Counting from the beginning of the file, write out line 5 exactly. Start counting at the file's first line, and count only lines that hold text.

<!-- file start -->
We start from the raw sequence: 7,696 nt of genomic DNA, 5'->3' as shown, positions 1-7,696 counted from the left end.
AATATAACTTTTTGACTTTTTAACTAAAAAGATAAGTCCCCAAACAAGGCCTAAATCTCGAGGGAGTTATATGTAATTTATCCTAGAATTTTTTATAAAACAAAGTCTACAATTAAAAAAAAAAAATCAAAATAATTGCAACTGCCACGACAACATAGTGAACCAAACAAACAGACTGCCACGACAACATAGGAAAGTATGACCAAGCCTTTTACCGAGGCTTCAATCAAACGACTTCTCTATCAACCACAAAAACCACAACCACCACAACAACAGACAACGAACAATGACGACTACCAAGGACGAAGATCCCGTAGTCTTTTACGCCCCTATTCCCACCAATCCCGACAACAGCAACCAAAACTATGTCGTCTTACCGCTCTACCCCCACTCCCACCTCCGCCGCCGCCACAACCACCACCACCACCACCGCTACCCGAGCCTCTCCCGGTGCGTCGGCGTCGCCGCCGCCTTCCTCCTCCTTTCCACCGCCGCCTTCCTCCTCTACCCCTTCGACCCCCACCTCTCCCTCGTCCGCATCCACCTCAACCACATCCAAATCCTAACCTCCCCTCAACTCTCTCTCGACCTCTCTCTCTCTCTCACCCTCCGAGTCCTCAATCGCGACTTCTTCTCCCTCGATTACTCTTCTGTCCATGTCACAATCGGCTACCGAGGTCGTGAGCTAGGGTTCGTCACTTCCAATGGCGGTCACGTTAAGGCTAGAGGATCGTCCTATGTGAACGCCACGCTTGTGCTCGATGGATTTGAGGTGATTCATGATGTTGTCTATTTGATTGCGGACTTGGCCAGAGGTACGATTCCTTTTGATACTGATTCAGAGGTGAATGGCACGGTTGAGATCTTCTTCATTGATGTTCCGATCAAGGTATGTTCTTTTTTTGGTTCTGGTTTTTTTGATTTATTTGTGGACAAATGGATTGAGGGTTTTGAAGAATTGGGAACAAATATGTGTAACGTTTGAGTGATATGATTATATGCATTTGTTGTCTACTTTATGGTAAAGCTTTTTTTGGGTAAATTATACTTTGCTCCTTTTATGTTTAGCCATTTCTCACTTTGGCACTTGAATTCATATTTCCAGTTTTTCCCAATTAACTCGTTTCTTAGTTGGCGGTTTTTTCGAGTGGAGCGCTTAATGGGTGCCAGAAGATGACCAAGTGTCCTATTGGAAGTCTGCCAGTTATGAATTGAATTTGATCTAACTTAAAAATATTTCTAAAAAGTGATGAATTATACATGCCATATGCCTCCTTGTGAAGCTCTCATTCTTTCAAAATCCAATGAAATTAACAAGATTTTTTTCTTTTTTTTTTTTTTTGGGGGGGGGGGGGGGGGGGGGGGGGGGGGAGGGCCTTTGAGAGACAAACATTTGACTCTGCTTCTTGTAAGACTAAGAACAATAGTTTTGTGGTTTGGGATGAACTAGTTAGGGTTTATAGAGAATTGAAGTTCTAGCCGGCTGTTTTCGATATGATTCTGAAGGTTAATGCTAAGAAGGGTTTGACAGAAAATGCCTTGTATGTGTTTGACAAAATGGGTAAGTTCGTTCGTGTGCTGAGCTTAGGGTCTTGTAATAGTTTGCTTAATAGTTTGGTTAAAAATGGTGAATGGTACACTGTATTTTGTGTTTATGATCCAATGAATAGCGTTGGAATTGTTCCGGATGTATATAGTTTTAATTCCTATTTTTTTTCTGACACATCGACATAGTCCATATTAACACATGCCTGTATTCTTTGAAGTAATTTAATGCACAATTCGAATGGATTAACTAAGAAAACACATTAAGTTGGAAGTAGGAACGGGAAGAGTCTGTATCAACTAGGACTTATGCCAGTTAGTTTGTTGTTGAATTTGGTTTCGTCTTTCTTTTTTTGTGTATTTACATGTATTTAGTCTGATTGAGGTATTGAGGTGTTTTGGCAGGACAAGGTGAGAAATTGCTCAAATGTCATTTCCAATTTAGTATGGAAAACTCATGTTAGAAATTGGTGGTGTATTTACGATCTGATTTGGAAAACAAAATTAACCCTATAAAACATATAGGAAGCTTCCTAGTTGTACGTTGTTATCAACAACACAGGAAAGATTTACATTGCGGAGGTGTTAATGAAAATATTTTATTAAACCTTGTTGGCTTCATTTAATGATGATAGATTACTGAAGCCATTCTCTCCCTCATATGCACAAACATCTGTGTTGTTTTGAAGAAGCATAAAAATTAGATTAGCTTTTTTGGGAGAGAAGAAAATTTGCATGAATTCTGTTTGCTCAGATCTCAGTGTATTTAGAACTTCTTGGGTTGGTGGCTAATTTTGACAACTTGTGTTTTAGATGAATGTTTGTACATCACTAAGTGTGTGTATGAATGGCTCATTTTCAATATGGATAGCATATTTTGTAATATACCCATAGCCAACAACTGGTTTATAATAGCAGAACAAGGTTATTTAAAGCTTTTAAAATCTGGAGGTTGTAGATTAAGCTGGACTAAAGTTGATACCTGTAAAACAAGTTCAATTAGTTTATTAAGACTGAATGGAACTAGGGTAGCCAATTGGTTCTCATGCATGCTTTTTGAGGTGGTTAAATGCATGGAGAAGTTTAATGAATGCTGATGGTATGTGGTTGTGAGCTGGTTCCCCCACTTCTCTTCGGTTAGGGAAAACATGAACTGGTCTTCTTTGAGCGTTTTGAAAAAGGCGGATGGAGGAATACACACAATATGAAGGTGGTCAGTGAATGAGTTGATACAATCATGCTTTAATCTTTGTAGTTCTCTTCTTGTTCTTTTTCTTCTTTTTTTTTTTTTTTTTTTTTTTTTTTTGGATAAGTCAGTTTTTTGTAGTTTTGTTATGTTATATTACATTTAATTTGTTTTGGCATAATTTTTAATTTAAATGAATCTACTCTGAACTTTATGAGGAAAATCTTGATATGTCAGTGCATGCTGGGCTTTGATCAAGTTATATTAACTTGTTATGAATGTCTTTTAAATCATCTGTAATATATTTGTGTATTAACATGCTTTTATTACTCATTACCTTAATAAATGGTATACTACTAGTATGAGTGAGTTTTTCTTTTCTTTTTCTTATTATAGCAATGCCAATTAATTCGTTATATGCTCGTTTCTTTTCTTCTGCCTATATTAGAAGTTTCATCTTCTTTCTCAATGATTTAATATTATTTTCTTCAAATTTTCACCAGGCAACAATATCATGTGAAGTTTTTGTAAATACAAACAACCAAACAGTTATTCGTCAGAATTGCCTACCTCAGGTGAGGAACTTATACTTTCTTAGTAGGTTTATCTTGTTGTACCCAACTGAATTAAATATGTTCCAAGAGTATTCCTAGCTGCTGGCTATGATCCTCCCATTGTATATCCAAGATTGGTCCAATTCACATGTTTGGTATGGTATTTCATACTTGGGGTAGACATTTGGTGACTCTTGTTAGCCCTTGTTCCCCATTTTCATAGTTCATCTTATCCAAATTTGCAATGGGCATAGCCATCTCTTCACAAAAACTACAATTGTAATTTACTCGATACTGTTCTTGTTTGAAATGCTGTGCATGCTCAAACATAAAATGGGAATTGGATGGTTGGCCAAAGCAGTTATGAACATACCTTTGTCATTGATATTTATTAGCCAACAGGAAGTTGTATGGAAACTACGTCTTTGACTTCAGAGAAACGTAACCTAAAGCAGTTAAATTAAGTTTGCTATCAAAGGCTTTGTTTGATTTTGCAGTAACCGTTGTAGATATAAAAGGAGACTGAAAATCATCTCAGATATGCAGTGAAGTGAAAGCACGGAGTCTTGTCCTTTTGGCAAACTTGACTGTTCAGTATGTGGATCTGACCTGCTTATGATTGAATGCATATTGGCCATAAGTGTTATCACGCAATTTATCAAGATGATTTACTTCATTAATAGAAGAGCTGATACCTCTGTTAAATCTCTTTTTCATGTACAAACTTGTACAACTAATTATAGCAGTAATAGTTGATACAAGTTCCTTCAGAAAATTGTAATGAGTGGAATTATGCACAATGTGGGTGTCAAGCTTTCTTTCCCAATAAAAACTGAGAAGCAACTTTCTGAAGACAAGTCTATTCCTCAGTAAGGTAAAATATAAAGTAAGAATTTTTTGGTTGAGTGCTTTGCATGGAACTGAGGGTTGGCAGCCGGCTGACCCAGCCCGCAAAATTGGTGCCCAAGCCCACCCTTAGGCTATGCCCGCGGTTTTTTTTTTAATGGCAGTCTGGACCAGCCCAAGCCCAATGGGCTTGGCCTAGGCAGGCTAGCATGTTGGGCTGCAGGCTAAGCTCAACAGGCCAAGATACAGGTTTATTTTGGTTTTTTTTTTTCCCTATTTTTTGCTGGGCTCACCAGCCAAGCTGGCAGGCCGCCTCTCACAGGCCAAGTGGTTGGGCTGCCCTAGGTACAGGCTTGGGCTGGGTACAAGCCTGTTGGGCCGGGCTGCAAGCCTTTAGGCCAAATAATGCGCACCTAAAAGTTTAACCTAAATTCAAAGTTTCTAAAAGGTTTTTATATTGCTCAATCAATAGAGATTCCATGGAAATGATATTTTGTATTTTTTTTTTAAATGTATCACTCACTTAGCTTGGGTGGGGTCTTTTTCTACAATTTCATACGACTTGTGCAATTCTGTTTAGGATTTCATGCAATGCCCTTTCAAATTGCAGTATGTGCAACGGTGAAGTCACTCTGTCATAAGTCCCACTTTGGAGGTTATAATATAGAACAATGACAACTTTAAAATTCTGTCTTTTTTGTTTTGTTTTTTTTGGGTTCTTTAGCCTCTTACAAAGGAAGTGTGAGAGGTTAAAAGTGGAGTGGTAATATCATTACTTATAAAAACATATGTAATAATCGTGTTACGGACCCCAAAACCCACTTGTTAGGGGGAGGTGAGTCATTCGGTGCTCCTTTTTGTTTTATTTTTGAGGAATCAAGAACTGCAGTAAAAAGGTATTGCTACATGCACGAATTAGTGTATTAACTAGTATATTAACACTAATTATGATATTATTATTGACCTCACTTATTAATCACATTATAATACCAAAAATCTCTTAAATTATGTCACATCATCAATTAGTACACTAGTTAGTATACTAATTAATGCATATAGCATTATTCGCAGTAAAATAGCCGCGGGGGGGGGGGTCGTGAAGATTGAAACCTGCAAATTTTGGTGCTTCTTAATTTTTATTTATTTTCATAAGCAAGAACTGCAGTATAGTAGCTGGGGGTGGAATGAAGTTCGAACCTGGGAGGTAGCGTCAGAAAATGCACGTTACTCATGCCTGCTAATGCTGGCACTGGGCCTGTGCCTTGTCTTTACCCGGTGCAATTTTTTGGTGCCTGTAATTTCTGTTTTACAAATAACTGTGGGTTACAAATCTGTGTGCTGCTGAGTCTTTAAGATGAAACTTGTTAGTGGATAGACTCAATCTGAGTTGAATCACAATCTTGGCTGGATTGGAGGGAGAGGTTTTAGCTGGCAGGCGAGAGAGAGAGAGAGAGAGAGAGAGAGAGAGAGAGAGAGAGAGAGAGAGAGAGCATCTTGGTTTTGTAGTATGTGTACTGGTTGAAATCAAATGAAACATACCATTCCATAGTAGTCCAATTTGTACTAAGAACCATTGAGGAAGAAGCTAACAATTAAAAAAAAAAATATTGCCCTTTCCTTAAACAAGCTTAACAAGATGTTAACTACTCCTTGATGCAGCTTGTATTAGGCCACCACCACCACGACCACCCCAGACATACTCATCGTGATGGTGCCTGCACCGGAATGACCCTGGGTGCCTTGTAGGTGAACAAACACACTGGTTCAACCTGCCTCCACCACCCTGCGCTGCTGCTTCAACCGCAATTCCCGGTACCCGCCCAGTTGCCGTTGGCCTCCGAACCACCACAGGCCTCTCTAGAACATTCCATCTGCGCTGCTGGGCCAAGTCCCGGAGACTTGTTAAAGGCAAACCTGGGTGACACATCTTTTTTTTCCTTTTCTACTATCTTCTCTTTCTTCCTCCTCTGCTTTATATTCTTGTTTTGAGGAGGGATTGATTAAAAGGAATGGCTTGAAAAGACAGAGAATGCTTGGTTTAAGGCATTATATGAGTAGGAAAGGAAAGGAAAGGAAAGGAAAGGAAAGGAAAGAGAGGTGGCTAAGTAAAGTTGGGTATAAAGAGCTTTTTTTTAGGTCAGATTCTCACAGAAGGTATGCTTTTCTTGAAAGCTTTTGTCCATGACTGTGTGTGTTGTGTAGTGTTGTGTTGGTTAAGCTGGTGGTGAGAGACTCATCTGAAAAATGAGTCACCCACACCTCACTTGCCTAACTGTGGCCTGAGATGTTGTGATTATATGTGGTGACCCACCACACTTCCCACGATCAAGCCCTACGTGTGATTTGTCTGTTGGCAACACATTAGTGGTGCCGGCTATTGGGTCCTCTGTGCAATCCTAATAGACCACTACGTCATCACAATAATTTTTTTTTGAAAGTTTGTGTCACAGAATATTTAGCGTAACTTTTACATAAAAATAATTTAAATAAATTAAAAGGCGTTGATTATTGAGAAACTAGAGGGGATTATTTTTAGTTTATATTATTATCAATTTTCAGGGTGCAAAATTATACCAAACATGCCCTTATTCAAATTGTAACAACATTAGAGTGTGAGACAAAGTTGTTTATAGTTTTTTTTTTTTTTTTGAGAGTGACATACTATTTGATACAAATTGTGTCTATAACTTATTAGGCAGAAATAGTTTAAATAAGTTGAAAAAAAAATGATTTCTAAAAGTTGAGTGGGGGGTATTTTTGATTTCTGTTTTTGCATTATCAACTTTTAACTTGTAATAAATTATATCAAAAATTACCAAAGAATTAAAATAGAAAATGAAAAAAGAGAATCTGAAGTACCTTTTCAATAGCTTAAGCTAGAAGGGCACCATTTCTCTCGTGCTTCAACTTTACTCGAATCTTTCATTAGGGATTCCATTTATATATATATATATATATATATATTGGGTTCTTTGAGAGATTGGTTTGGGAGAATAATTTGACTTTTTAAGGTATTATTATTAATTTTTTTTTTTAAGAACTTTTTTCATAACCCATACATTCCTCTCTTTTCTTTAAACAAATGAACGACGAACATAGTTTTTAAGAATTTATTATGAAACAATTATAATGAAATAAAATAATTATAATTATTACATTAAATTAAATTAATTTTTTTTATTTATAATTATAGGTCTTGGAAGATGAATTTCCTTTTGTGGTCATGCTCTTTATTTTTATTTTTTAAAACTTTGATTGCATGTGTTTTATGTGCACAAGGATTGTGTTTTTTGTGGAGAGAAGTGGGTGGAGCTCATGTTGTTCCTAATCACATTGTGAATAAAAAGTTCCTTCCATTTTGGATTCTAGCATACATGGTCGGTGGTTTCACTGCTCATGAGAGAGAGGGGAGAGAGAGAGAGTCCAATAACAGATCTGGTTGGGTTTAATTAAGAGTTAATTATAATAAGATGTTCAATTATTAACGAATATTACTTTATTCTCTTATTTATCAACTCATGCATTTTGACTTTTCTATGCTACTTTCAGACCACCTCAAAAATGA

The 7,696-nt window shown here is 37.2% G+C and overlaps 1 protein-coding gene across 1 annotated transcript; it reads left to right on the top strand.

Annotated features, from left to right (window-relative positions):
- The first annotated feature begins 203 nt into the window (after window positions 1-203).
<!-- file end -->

- The first annotated feature begins 203 nt into the window (after window positions 1-203).